The Compartments of the San Luca Polyptych

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The Compartments of the San Luca Polyptych

Andrea Mantegna  >  Polyptych of San Luca

On the 10th August 1453 the prior of the Monastery of Santa Giustina in Padua, Mauro Folperti, gave Andrea Mantegna the responsibility of executing a polyptych to be put in the San Luca Chapel in the Church of Santa Giustina.
The polyptych was made of 11 panels, following a strict scansion where each character is framed individually, while the unity of the whole is left to the prospective and light which offers the impression of a certain "common atmosphere", as if all characters found themselves together in the same place, inside a porch.

If the golden background is an archaic symbolic reference to the divine presence, the continuous paving and the sole point of view used for all images give an idea of a real presence.

Although Mantegna's pictorial style is definitely from the Renaissance, the composition of the whole respects the customer's wish to comply to the tradition of the medieval polyptych. Mantegna distributed the panels in symmetric organization, with a central axis where the main panel and the moulding are found, and two side wings with eight registers each. In the top row, the saints are represented only from the waist up whereas in the bottom row the other four saints are represented in full.
The saints depicted in the paining are the protectors of Padua, very much revered by the citizens. Besides, the relics of Saint Luke, Saint Prosdocimus, Saint Julian, Saint Felicita and Saint Justine are kept in the Church of Santa Giustina

The Central Panel

The main compartment nominates the work and is dedicated to St. Luke. It distinguishes from the others not only for its major dimensions and central position, but also for the original interpretation of Luke, shown in a "heroic" manner, as a modern intellectual absorbed in his work. For the complete analysis of this character, please refer to the specific article in this website (The Central Panel of the Polyptych of St. Luke).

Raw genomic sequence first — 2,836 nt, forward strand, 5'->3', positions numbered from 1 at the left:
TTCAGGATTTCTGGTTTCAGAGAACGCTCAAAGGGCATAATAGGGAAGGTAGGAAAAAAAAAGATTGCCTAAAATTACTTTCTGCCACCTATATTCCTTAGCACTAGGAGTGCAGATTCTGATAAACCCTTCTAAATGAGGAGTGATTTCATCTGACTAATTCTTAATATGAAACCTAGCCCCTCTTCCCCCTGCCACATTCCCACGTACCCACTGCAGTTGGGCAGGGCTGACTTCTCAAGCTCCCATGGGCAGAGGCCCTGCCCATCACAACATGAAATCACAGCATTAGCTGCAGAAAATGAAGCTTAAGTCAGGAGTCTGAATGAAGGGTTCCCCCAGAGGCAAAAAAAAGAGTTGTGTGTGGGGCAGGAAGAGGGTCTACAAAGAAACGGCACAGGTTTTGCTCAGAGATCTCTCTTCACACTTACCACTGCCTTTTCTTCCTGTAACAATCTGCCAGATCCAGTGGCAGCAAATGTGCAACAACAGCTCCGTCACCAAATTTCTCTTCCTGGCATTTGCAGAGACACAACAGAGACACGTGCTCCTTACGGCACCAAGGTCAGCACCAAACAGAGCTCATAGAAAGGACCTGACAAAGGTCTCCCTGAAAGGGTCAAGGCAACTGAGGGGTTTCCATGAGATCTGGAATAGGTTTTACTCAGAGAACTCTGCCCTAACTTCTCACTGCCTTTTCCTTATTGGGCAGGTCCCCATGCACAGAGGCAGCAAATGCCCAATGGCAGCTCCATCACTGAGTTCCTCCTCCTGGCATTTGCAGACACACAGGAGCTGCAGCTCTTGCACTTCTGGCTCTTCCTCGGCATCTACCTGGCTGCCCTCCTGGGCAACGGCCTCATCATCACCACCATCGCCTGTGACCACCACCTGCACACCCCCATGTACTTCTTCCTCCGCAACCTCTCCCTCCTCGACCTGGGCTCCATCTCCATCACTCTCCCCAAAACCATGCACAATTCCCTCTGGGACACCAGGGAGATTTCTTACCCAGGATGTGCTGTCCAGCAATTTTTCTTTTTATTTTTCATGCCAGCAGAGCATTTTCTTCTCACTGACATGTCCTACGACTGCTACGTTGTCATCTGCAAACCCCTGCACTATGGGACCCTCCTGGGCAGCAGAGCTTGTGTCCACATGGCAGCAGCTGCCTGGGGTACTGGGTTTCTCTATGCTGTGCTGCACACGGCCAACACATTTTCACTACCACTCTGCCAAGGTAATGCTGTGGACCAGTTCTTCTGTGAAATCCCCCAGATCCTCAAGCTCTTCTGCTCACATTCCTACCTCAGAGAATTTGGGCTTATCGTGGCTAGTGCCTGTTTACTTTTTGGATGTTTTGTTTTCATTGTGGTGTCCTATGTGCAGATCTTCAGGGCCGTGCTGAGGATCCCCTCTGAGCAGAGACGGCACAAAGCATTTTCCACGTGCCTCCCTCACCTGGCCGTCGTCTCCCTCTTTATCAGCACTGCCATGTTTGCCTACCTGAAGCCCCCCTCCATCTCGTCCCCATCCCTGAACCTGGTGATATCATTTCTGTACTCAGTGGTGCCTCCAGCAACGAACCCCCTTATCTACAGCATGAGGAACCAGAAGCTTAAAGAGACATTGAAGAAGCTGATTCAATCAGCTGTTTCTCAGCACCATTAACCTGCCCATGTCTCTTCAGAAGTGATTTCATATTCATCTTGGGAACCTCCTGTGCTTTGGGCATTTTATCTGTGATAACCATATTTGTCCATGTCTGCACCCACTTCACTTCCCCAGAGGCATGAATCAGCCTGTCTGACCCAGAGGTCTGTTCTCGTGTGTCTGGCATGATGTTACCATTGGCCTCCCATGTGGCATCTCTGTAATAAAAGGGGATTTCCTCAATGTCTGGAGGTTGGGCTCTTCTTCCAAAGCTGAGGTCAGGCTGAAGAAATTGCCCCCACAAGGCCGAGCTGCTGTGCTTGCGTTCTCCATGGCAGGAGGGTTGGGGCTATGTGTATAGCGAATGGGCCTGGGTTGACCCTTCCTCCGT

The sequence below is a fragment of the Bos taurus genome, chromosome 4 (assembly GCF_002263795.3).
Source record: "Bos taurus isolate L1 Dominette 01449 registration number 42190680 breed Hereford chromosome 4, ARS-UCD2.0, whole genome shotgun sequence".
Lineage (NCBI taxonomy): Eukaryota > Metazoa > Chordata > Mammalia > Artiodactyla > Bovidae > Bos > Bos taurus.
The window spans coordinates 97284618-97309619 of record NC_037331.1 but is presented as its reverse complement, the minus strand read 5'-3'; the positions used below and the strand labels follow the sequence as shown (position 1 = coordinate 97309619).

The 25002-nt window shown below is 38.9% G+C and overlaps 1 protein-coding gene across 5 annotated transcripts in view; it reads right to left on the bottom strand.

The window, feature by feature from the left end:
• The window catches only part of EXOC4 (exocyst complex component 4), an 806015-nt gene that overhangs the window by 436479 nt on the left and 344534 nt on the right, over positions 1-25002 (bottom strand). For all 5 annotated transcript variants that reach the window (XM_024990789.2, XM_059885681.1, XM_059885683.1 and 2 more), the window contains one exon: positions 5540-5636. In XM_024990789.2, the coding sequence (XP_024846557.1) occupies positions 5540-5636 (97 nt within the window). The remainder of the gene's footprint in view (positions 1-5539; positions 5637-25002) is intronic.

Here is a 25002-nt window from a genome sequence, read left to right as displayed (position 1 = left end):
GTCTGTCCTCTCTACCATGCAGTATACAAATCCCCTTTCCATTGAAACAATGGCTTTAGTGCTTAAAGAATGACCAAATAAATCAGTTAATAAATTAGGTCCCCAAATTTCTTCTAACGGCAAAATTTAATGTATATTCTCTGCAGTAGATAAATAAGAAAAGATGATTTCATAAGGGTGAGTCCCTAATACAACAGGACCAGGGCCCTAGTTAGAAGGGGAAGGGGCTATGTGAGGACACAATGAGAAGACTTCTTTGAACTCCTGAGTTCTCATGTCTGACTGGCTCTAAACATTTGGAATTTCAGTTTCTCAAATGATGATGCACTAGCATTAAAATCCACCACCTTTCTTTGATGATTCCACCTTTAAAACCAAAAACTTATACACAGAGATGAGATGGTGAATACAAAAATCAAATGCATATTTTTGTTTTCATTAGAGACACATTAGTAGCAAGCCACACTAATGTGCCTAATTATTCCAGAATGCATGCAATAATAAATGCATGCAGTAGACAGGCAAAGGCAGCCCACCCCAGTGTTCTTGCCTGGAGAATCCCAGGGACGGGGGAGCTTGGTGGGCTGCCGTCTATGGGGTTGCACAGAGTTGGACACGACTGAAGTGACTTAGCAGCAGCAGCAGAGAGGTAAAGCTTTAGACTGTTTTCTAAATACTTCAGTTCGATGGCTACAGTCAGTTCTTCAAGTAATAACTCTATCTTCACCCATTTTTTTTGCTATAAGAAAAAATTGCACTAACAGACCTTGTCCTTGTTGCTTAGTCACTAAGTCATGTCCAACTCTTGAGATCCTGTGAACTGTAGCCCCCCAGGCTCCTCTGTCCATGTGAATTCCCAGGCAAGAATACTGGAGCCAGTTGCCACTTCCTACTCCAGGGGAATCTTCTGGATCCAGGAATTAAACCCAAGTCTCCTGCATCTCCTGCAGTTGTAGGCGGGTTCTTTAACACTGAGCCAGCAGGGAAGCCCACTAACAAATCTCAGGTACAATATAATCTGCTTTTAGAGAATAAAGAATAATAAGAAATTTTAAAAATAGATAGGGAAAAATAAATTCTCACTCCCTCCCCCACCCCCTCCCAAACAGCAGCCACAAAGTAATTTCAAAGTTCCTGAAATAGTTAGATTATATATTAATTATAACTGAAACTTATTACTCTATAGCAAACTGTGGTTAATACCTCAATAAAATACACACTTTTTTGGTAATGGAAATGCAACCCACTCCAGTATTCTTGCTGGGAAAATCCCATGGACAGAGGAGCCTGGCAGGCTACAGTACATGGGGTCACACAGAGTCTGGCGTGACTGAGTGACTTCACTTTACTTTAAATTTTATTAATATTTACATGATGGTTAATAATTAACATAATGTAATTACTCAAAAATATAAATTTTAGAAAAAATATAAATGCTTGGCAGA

On the top, in the centre, the moulding presents a Pietà with the Dead Christ in the centre, the Sorrow Madonna to the left and the weeping St. John to the right. 
Mantegna proposes a type of Pietà that comes from the Flemish models, while the dramatic expressionism of the characters seem to come from the influence of Donatello, in particularly from the works of the Paduan period, such as the relieves of the Altare del Santo in the Basilica of Sant'Antonio. The influence of Bellinis' paintings is also evident.
The moulding that seems divided in three panels due to its shape of three acute arches and dividing columns, is in fact just one single wood panel. The restoration works found several damaged and repainted sections.

Top Row

The first compartment to the left of the top row is dedicated to St. Daniel of Padua, one of the patron saints of the city that the scholars identified despite the slight deviation created by Mantegna with respect to the traditional attributes given to this saint, i.e. a towel and a laver. St. Daniel is seen with his head turned almost to profile, facing the central Pietà. He's young and has the clothes and tonsure of a deacon. With his right hand he carries a model castle, and with the other he holds the pole of a white flat with a central red strip, waving by the wind.
In the next panel St. Jerome is presented with his traditional image while he's about to hit himself with a stone, the sign of penitence.
The first saint to the right of the Pietà is St. Augustine, shown with the typical bishop vestments, the pastoral and a book.

The identity of the second saint to the right is more controversial: for many scholars, this boy in elegant Renaissance clothes, holding a sword and the martyr's palm, is St. Sebastian; for others he could be Achilleus, Nereus or Pancras.

Bottom Row

In the first panel to the left of the bottom row St. Scholastica is depicted dressed in nun's vestments, since she was an abbess. With the right hand she holds an open book and on the left she holds a palm. She seems distant from the reading and is depicted with a solemn expression.
St. Prosdocimus in the second panel is another patron saint of Padua. He is depicted as a bishop with an imposing appearance, and holds a jug in the right hand and the pastoral in the other.
To the right of the central panel is St. Benedict, dressed as a monk absorbed by his reading, while holding in one hand a sheaf of grass, which according to some scholars allude to the active and hard-working life of the saint.
The last one to the right is St. Justine, patron saint of Padua and titular of the Church with the same name (Santa Giustina). The saint is represented as a blond maiden with a sword that pierces her heart, a book in one hand and the martyr's palm on the other.

 A. Cocchi

Trad. A. Sturmer



Tags:Mantegna, polyptich, san Luca, painting, Renaissance, Alessandra Cocchi, A. Sturmer, .


Per saperne di più sulla città di: Milano, Brera


Per informazioni su questi dipinti clicca qui.


Andrea Mantegna. San Luca Polyptych. Detail of the moulding. 1453-55. Tempera on wood. Milan, Brera.


Andrea Mantegna. San Luca Polyptych. St. Benedict. 1453-55. Tempera on wood. Milan, Brera.


Andrea Mantegna. San Luca Polyptych. St. Justine. 1453-55. Tempera on wood. Milan, Brera.



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